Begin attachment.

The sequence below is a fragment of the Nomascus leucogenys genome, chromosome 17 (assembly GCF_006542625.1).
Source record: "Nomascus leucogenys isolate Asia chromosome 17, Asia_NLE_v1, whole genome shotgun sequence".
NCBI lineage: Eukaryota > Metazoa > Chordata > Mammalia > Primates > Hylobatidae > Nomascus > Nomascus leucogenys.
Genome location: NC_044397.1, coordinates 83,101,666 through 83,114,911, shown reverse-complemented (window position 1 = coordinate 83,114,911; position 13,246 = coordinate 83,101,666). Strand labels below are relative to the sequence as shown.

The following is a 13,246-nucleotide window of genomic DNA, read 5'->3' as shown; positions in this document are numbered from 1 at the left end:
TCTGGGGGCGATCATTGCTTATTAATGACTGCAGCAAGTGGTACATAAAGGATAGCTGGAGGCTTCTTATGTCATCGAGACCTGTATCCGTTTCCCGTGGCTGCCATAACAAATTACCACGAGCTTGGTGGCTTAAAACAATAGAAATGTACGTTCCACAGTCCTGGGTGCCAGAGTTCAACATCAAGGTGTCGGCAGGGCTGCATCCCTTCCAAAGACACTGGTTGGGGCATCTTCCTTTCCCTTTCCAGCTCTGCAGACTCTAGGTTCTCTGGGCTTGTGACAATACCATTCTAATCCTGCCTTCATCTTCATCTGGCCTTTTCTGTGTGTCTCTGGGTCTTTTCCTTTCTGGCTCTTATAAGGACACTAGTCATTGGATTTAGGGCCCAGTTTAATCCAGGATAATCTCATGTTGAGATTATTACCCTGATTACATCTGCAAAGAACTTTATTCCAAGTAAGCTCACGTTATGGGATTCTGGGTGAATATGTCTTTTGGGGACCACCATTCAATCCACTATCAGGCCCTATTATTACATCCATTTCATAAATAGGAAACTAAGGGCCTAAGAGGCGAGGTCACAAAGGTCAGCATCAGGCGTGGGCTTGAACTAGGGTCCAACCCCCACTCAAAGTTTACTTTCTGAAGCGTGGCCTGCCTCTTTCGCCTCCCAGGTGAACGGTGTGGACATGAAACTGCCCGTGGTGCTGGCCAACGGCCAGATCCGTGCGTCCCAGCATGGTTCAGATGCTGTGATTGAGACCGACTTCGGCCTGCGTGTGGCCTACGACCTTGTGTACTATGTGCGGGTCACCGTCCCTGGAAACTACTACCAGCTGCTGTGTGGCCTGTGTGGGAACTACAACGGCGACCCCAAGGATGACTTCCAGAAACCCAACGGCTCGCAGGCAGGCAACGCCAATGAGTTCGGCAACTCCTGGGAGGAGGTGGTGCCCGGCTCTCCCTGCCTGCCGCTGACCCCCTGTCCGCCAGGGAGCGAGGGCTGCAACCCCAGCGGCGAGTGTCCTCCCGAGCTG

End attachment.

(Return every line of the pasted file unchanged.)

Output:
The sequence below is a fragment of the Nomascus leucogenys genome, chromosome 17 (assembly GCF_006542625.1).
Source record: "Nomascus leucogenys isolate Asia chromosome 17, Asia_NLE_v1, whole genome shotgun sequence".
NCBI lineage: Eukaryota > Metazoa > Chordata > Mammalia > Primates > Hylobatidae > Nomascus > Nomascus leucogenys.
Genome location: NC_044397.1, coordinates 83,101,666 through 83,114,911, shown reverse-complemented (window position 1 = coordinate 83,114,911; position 13,246 = coordinate 83,101,666). Strand labels below are relative to the sequence as shown.

The following is a 13,246-nucleotide window of genomic DNA, read 5'->3' as shown; positions in this document are numbered from 1 at the left end:
TCTGGGGGCGATCATTGCTTATTAATGACTGCAGCAAGTGGTACATAAAGGATAGCTGGAGGCTTCTTATGTCATCGAGACCTGTATCCGTTTCCCGTGGCTGCCATAACAAATTACCACGAGCTTGGTGGCTTAAAACAATAGAAATGTACGTTCCACAGTCCTGGGTGCCAGAGTTCAACATCAAGGTGTCGGCAGGGCTGCATCCCTTCCAAAGACACTGGTTGGGGCATCTTCCTTTCCCTTTCCAGCTCTGCAGACTCTAGGTTCTCTGGGCTTGTGACAATACCATTCTAATCCTGCCTTCATCTTCATCTGGCCTTTTCTGTGTGTCTCTGGGTCTTTTCCTTTCTGGCTCTTATAAGGACACTAGTCATTGGATTTAGGGCCCAGTTTAATCCAGGATAATCTCATGTTGAGATTATTACCCTGATTACATCTGCAAAGAACTTTATTCCAAGTAAGCTCACGTTATGGGATTCTGGGTGAATATGTCTTTTGGGGACCACCATTCAATCCACTATCAGGCCCTATTATTACATCCATTTCATAAATAGGAAACTAAGGGCCTAAGAGGCGAGGTCACAAAGGTCAGCATCAGGCGTGGGCTTGAACTAGGGTCCAACCCCCACTCAAAGTTTACTTTCTGAAGCGTGGCCTGCCTCTTTCGCCTCCCAGGTGAACGGTGTGGACATGAAACTGCCCGTGGTGCTGGCCAACGGCCAGATCCGTGCGTCCCAGCATGGTTCAGATGCTGTGATTGAGACCGACTTCGGCCTGCGTGTGGCCTACGACCTTGTGTACTATGTGCGGGTCACCGTCCCTGGAAACTACTACCAGCTGCTGTGTGGCCTGTGTGGGAACTACAACGGCGACCCCAAGGATGACTTCCAGAAACCCAACGGCTCGCAGGCAGGCAACGCCAATGAGTTCGGCAACTCCTGGGAGGAGGTGGTGCCCGGCTCTCCCTGCCTGCCGCTGACCCCCTGTCCGCCAGGGAGCGAGGGCTGCAACCCCAGCGGCGAGTGTCCTCCCGAGCTG